Indeed, it was not an overnight [the mRNA vaccines], but decades of overnight and hard work which led to us—me, Drew Weissman [Colleague and close collaborator] and Pieter Cullis—to do this, and I have to say, thousands of other scientists. Science is a group activity and there is not ‘I,’ but ‘We, we, we.’ And even those people who came well before us and they are not with us anymore, we learned from them through the decades.”—Senior Vice President of BioNTech in Germany, Dr. Katalin Karikó

The number of applications for mRNA and siRNA [silencing RNA] that various companies are exploiting … we’ve only touched the surface of this … It’s completely revolutionary. We are moving into an era of personalized therapeutics.”—Dr. Pieter Cullis, Professor of Biochemistry and Molecular Biology at the University of British Columbia

On August 26, pharmaceutical and biotech company Moderna filed a patent infringement lawsuit claiming its competitor Pfizer and BioNTech illegally copied the “foundational” mRNA technology it had developed for the COVID-19 vaccines administered to billions of people internationally. According to Our World in Data, 5.3 billion people have received at least one dose and 4.9 billion at least two doses of the COVID-19 vaccine. Both companies have generated billions in revenue, making their shareholders immensely rich.

In a press statement, Moderna said it filed complaints in both the US and Germany against Pfizer and BioNTech’s Comirnaty vaccine product for infringing on patents filed between 2010 and 2016 “covering Moderna’s foundational mRNA technology” used in its product called Spikevax.

Moderna has made it clear that it is not seeking to have the Pfizer-BioNTech product removed from the market or an injunction against future sales of the competitive vaccine. It is also not pursuing monetary damages in “the 92 low- to middle-income countries” where vaccines have been administered.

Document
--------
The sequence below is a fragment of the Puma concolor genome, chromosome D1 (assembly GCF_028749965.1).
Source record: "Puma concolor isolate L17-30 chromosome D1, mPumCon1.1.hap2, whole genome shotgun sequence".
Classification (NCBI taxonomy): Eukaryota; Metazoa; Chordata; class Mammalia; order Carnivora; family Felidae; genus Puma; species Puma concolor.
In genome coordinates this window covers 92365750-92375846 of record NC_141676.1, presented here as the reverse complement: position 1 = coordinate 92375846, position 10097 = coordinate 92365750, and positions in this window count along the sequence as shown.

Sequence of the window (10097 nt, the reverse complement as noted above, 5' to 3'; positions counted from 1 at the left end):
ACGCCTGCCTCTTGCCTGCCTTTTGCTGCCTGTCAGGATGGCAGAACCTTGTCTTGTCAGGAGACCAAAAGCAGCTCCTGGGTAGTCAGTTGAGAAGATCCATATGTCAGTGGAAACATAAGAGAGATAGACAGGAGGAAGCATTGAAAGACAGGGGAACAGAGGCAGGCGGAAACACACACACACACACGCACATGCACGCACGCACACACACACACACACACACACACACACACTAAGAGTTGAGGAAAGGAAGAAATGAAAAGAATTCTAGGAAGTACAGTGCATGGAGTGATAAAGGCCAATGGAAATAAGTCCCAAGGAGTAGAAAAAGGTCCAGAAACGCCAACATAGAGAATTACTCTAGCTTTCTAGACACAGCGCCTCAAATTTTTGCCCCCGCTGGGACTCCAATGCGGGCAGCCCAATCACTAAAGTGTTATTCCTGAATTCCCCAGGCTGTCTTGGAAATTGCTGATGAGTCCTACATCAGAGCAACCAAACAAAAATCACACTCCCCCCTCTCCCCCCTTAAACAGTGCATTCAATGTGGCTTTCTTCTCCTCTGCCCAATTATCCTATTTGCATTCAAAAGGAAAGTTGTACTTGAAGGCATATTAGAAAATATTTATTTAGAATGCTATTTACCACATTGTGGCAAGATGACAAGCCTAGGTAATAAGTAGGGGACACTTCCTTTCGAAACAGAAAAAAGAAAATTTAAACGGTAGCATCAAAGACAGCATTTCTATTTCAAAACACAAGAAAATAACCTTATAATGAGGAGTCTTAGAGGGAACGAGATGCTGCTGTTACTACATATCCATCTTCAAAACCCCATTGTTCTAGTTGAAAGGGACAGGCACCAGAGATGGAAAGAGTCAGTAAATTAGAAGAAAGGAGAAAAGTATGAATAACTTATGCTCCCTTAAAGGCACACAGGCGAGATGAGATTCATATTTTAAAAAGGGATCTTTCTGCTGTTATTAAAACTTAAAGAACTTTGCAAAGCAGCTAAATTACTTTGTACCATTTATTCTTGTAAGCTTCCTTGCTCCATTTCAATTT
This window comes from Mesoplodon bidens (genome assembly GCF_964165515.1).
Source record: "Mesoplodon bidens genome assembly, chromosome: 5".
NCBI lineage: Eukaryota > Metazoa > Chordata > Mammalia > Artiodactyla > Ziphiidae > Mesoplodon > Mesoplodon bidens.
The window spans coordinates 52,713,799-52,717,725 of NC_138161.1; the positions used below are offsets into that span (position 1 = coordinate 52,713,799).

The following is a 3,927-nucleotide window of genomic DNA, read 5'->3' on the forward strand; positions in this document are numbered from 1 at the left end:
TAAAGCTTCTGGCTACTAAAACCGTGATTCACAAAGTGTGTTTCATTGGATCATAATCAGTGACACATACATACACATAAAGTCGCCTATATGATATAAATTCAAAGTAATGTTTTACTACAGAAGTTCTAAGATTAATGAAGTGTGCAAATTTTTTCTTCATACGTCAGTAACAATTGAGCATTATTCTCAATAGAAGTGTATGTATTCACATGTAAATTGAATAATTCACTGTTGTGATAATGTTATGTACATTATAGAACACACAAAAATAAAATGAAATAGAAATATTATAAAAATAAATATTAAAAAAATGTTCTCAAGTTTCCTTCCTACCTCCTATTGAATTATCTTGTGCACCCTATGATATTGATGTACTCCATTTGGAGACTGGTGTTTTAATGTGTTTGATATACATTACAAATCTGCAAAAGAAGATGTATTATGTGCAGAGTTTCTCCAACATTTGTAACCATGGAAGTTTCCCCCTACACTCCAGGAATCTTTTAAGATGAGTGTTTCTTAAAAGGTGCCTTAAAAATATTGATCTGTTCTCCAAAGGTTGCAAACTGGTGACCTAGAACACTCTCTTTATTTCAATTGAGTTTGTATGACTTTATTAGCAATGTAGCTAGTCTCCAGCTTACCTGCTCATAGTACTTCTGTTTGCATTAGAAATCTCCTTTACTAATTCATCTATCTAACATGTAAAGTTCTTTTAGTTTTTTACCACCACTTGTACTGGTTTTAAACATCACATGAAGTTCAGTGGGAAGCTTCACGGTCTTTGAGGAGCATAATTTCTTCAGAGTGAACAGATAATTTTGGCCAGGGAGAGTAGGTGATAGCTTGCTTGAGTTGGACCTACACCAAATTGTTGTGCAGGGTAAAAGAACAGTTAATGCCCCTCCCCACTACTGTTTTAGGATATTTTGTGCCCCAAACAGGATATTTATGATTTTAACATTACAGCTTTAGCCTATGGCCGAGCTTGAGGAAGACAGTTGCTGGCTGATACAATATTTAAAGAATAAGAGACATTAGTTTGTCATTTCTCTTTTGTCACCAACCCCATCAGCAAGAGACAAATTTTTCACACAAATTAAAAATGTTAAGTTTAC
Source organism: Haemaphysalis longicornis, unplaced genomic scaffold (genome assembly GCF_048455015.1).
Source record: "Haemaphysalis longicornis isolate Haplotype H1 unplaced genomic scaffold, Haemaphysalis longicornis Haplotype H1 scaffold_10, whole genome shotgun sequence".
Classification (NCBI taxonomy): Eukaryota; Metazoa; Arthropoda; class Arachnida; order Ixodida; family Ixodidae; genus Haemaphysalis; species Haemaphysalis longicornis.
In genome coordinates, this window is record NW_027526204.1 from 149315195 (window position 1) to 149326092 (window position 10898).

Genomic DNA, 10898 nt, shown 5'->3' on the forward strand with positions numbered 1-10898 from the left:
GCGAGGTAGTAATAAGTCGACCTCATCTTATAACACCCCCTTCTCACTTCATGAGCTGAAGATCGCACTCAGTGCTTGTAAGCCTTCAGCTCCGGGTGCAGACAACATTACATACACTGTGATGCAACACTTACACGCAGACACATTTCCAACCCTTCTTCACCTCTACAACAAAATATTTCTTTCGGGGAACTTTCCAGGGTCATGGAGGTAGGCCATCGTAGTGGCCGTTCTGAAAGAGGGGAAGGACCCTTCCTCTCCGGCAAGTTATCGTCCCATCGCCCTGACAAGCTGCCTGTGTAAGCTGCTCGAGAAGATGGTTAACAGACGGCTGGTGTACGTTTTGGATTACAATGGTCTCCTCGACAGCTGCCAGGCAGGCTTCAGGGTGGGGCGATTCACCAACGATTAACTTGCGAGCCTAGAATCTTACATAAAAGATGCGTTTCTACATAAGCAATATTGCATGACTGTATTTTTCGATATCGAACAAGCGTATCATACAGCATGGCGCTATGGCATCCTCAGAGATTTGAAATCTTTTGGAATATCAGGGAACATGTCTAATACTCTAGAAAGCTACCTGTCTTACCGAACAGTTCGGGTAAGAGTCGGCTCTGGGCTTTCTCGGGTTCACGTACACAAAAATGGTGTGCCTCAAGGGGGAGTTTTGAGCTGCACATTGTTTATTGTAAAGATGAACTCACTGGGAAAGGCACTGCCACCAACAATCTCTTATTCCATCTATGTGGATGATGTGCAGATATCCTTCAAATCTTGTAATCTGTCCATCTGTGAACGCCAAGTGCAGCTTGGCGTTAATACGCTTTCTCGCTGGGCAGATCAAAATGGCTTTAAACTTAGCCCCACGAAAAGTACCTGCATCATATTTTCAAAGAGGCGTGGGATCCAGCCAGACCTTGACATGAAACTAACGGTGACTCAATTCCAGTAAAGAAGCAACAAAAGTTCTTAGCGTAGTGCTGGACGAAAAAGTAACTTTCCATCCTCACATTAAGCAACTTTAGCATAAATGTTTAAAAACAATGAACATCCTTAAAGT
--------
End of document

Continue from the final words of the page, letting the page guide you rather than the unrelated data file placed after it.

Even though one-third of the world—2.7 billion people—have yet to receive any vaccine against COVID-19, and the virus continues to maim and kill, Moderna cynically claims that it is motivated by a “commitment to equitable global access.” The $54 billion biotech firm would also like to be considered magnanimous for “also not seeking damages for activities occurring before March 8, 2022.”

The corporate statement says, “Moderna expected companies such as Pfizer and BioNTech to respect its intellectual property rights and would consider a commercially reasonable license should they request one for other markets. Pfizer and BioNTech have failed to do so.” The lawsuit is seeking a court judgment that will force Pfizer and BioNTech to compensate Moderna for the “ongoing use of Moderna’s patented technologies.”

Company CEO Stéphane Bancel said the lawsuits were being filed “to protect the innovative mRNA technology platform that we pioneered, invested billions of dollars in creating, and patented during the decade preceding the COVID-19 pandemic.”

However, as Bancel went on to explain, the lawsuits are aimed at ensuring Moderna’s proprietary ownership of the groundbreaking mRNA technology. The company is in pursuit of the massive profits to be derived from what it anticipates will be a series of never-ending public health applications. “As we work to combat health challenges moving forward, Moderna is using our mRNA technology platform to develop medicines that could treat and prevent infectious diseases like influenza and HIV, as well as autoimmune and cardiovascular diseases and rare forms of cancer,” he declared.